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Quantum weirdness in technology

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Presentation SURF Research and Innovation Event 2013
February 28, The Hague University of Applied Sciences
Leo Kouwenhoven is Professor of Physics at the Delft University of Technology. He is also head of the research group Quantum Transport of the Kavli Institute of Nanoscience at the Delft University of Technology.

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Quantum weirdness in technology

  1. 1. Quantum weirdness in technology from molecules via teleportation to a quantum computerLeo Kouwenhoven
  2. 2. CLASSICAL WORLDQUANTUMMECHANICAL WORLD
  3. 3. fm pm nm µm mm m
  4. 4. Quantum mechanics,the theory for small objects Solvay conference 1927, Brussels
  5. 5. Quantum mechanics,absurd behaviour in big objects Quantum Transport Group 2012, Delft
  6. 6. Quantum superposition CH4 methanechemical bonds are quantum glue from electron superpositions.
  7. 7. Quantum superpositionTwo different positions at the same time! Colliding with itself (interference)
  8. 8. Entanglement
  9. 9. Entanglement“Properties remain entangled over long distances.” Teleportation !
  10. 10. Entanglement A measurement HERE also changesthe thing THERE ……instantaneously! Einstein: “Haha… Spooky action at a distance. You see, quantum is wrong.”
  11. 11. Entanglement A measurement HERE also changesthe thing THERE ……instantaneously! Feynman: “Shut up and calculate!”
  12. 12. Entanglement A measurement HERE also changesthe thing THERE ……instantaneously! Me: “Let’s do it!”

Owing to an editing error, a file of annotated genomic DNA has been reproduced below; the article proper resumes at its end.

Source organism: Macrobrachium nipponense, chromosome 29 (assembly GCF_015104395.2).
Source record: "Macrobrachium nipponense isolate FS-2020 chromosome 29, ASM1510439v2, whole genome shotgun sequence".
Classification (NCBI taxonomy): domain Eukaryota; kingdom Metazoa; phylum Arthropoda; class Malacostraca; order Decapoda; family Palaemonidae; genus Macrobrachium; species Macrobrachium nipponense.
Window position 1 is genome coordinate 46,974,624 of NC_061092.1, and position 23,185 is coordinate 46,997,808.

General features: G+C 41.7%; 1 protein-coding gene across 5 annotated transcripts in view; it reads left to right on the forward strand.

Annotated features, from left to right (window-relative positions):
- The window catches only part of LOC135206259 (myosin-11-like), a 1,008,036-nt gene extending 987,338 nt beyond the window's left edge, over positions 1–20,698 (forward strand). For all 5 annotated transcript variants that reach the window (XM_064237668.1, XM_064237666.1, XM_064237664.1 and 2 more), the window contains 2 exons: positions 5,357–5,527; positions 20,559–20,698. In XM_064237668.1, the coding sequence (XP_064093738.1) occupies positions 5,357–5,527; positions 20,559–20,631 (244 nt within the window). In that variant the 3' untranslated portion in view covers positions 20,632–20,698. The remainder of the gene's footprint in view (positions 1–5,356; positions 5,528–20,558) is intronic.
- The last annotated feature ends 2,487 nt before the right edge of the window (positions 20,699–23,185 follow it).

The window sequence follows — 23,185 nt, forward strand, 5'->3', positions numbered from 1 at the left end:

13. 13. Entanglement Teleportation
  14. 14. Entanglement Teleportation
  15. 15. Entanglement Teleportation Quantum Teleportation“Transfer information over a large distance without going there”
  16. 16. PhilosophyWhat does it mean?
  17. 17. Feynman: “Shut up and calculate!”Quantum theory gives extremely accurate predictionsè Quantum theory is the best tested theory!!è We know how it works but not why it works this way.
  18. 18. Single photon light bulb 100 nm"
  19. 19. Single photon light bulb 100 nm"
  20. 20. Majorana particles on a chip
  21. 21. quantum DiCarlo group @ TUDelftatom gadget nm µm mm m
  22. 22. quantum DiCarlo group @ TUDelftatom gadget nm µm mm m
  23. 23. Can we extend quantum behaviour to even larger systems?
  24. 24. Hanson group @ TUDelft
  25. 25. Can we make quantum behaviour more complex?
  26. 26. quantum quantum classical atom transistor circuit gadget nm µm mm mPhoto’s © Miraceti, Luigi Chiesa, T137, Yukata Tsutano used under a Creative Commons license: www.creativecommons.org
  27. 27. Why a quantum computer?
  28. 28. Klassieke bits 0 of 1 ofQuantum bits = qubits 0 en 1 = |0> + |1> en =
  29. 29. What is a quantum computer good for? 15 = 3 x 5 200 digits 1 day (onmogelijk vandaag) 91 = ... x ... ? 201 2 days 437 = ... x ... ? 202 4 days ??? 203 8 days 210 1024 days ~ 3 years 220 3.000 years 230 3.000.000 yearsThere exits no classicalalgorithm to factorizenumbers efficiently !The problem increasesexponentially in time withthe number of digits.
  30. 30. “hard problems” take an exponentialy long time to solve time to factor a product of two primes bits van Meter et al 2006 Classical computers are useless! Quantum computers could do it!
  31. 31. Complexity of Quantum Systemen grows exponential 1 qubit n qubits |0〉 α| 0 〉 + β | 1 〉 2n degrees-of-freedom ! |1〉 | ψ 〉 = c1 | 000 〉 + c2 | 001 〉 + … + c8 | 111 〉 Parallel computing: Classsical: speed ∝ n Quantum: speed ∝ 2n Example: for n = 100 the quantum speed 2100 = 1030
  32. 32. © U. Geneva Quantum information: - encode information in photons - in quantum mechanics it is impossible to measure the information without changing it. => internet security. A prototype quantum intranet exists! Quantum computer: - more complex circuitshttp://www.idquantique.com - prototype quantum circuit in 2020 - a full scale quantum computer in ~15 to 20 years

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